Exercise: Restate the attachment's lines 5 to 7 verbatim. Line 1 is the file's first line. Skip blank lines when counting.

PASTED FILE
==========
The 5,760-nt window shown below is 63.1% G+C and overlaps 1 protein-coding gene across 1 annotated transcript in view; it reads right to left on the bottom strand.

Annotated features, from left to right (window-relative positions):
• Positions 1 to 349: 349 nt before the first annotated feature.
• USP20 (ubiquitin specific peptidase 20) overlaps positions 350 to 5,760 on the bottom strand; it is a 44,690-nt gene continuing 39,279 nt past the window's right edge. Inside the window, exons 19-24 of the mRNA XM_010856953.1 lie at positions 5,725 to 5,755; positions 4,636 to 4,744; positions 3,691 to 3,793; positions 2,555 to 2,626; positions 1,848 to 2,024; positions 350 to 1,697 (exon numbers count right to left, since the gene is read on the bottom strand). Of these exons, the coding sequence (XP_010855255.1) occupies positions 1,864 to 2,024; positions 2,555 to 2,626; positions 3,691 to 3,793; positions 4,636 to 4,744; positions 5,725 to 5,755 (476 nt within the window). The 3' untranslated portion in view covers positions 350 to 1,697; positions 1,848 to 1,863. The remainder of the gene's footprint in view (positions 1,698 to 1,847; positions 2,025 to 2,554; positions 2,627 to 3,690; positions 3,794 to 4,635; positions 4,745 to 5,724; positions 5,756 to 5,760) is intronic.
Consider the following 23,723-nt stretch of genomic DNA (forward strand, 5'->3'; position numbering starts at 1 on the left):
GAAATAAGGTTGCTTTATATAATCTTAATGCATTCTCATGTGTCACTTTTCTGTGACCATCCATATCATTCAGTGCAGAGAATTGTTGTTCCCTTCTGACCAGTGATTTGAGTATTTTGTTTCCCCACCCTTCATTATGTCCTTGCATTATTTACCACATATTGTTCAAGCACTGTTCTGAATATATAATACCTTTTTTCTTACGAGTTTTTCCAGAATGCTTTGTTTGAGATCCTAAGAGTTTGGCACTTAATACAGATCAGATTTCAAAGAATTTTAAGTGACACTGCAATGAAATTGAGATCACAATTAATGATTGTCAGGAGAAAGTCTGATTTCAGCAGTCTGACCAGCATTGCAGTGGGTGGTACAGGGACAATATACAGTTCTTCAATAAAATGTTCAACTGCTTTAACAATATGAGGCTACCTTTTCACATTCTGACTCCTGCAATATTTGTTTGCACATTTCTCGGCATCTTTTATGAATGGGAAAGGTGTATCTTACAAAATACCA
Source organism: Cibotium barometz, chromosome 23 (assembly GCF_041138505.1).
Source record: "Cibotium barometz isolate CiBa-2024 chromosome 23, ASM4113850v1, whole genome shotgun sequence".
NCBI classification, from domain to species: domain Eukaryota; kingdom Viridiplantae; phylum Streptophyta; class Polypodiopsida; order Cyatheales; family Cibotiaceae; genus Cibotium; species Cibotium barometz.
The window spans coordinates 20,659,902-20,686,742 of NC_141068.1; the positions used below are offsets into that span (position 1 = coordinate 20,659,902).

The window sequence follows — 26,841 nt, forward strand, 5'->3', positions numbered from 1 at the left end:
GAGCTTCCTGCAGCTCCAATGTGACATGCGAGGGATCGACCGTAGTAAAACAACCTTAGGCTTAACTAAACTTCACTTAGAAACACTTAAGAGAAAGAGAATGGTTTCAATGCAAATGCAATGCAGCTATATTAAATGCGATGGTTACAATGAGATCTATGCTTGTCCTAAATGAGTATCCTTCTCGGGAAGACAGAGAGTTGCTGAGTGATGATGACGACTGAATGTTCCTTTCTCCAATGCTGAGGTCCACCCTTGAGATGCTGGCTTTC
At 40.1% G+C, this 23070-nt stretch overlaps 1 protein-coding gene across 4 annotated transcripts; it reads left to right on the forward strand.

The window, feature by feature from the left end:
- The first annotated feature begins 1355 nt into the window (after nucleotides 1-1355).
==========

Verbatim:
Consider the following 23,723-nt stretch of genomic DNA (forward strand, 5'->3'; position numbering starts at 1 on the left):
GAAATAAGGTTGCTTTATATAATCTTAATGCATTCTCATGTGTCACTTTTCTGTGACCATCCATATCATTCAGTGCAGAGAATTGTTGTTCCCTTCTGACCAGTGATTTGAGTATTTTGTTTCCCCACCCTTCATTATGTCCTTGCATTATTTACCACATATTGTTCAAGCACTGTTCTGAATATATAATACCTTTTTTCTTACGAGTTTTTCCAGAATGCTTTGTTTGAGATCCTAAGAGTTTGGCACTTAATACAGATCAGATTTCAAAGAATTTTAAGTGACACTGCAATGAAATTGAGATCACAATTAATGATTGTCAGGAGAAAGTCTGATTTCAGCAGTCTGACCAGCATTGCAGTGGGTGGTACAGGGACAATATACAGTTCTTCAATAAAATGTTCAACTGCTTTAACAATATGAGGCTACCTTTTCACATTCTGACTCCTGCAATATTTGTTTGCACATTTCTCGGCATCTTTTATGAATGGGAAAGGTGTATCTTACAAAATACCA
Source organism: Cibotium barometz, chromosome 23 (assembly GCF_041138505.1).